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Let's Talk About Change

Written by Hannah Wallis
24th Apr 2020

The graph below shows the change curve, from The Change Maker Group. I’d briefly like to map the current situation and suggest a couple of coping strategies.

Change Curve

Shock: We find ourselves in unprecedented times. This is not a small change, it is not a welcomed change. It is an enormous, dynamic change with an impending sense of uncertainty. Just remember, it will end and we will all reach normality again.

Denial: anxiety can be defined fearing the unknown, or anticipatory anxiety. We struggle to think clearly about what life will look life after that change has passed because we have no actual data on how the change will materialise. We have well surpassed this point on the curve.

Frustration: The number of times where you’ve no doubt felt frustrated over the last 4-6 weeks is likely countless. The ways that we shop, work, socialise, communicate, exercise etc. have all been manipulated as a result of the safety measures surrounding this pandemic. Parents are home-schooling while trying to attend conference calls, people are trying to jog or walk while keeping at least 2 meters from others, neighbours are only just now learning the names of their fellows as they ask them over the fence if they’re doing ok. Some are frustrated they cannot work; some are frustrated that they are still required to. Families are frustrated they are under one roof with little breathing space, while some are isolated alone, irritated they cannot leave the house.

I imagine the path of the curve between Frustration and Acceptance is like a treadmill. Keep up the pace and you will cover ground but stop and you will go backwards.

Depression: The coping mechanisms that have helped me so far are all very simple, free and readily-available. I have exercised most days, even just for 30 minutes, by watching YouTube videos or going for a run (I strongly dislike running!). I have been reading: fiction, non-fictions, blogs… it really doesn’t matter, but I just love reading so I am making the time to do that. I am only human, so I have certainly also found a lot of pleasure in chocolate, cheese and real ales. And that’s ok!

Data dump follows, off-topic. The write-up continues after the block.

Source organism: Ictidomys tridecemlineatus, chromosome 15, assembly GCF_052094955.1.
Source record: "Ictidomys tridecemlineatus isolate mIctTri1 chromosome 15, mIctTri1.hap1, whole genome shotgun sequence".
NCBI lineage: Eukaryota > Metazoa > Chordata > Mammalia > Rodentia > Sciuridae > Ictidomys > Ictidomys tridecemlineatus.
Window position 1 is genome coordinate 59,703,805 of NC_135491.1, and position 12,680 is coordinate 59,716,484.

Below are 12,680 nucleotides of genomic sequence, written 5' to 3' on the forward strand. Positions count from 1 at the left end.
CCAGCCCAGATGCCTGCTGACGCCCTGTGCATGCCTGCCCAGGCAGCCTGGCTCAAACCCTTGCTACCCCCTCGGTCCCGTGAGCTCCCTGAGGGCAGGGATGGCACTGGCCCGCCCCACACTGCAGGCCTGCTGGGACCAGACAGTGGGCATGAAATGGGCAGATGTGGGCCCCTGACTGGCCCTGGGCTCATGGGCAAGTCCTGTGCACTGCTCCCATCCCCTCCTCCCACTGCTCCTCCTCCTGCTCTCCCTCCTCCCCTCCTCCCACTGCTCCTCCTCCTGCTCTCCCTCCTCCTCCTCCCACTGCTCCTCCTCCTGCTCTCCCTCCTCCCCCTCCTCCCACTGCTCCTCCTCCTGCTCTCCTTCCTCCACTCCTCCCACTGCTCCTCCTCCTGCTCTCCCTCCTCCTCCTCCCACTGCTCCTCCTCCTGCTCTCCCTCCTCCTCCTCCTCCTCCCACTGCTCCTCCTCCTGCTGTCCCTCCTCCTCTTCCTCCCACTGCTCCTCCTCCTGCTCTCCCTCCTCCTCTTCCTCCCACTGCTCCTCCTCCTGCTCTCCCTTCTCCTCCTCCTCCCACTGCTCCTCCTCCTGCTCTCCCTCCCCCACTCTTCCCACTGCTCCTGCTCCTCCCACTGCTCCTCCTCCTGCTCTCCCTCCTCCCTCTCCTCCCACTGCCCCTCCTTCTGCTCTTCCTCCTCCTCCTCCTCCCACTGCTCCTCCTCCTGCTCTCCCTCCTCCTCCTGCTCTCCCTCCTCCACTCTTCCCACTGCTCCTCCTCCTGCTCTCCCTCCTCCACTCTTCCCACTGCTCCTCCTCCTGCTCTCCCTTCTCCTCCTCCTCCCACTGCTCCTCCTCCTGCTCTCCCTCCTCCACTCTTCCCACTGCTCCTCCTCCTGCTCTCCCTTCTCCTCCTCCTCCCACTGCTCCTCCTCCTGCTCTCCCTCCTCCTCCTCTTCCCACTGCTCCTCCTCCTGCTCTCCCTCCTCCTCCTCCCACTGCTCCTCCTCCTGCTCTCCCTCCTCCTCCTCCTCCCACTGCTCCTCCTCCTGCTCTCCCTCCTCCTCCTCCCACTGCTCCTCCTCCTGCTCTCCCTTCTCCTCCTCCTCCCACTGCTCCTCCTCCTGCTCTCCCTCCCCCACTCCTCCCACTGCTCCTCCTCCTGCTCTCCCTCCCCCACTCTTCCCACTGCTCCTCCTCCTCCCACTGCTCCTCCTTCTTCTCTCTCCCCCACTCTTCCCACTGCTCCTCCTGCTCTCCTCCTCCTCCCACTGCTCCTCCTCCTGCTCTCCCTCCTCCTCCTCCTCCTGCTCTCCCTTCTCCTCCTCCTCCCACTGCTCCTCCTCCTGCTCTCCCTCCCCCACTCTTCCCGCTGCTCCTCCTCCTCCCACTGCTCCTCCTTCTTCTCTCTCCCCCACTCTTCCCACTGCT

Maintain as much of the routines that provide you with stability, strength and tranquillity. Whatever you do, ensure that it is something that keeps you and those under your roof as happy and sane as you can during this time. Talk to others who are uplifting, support each other and be kind.

Acceptance: Now feels like the time that we should work on our businesses, work on ourselves, bake banana bread or turn the lounge into a home gym. In truth, you may do those things, but you may not and that is something it is vitally important to learn to accept as ok! The thing that matters most is that we all come out the other side with our mental health intact. Accept this time in your life and accept that however you deal with it, to an extent, is ok.

Experiment: You may experiment, whether in your work or your personal life over the coming weeks and months. You may choose to learn new skills or revisit old ones. You’ll likely find a point where you feel more resilient and want to experience something different. This doesn’t mean you have to learn a new language or become the next Picasso overnight, but you may experiment within your business. What’s that idea you’ve always wanted to play out? Now may well be the time to try it.

New Normal: As for a new normal. I can’t offer any words of wisdom here because the simple fact is that none of us know what normal will look like; I refer back to my first point regarding anticipatory anxiety. Instead, I will make a wish. I wish you, your staff and your loved ones a safe transition throughout quarantine and into life after this pandemic.

During times of struggle, a trusted colleague used to remind the team of this:

“Everything will be alright in the end. So, if it is not alright, it is not yet the end.”

Stay safe, stay well.

"At the end of the day, the goals are simple: safety and security".

Jodi Rell

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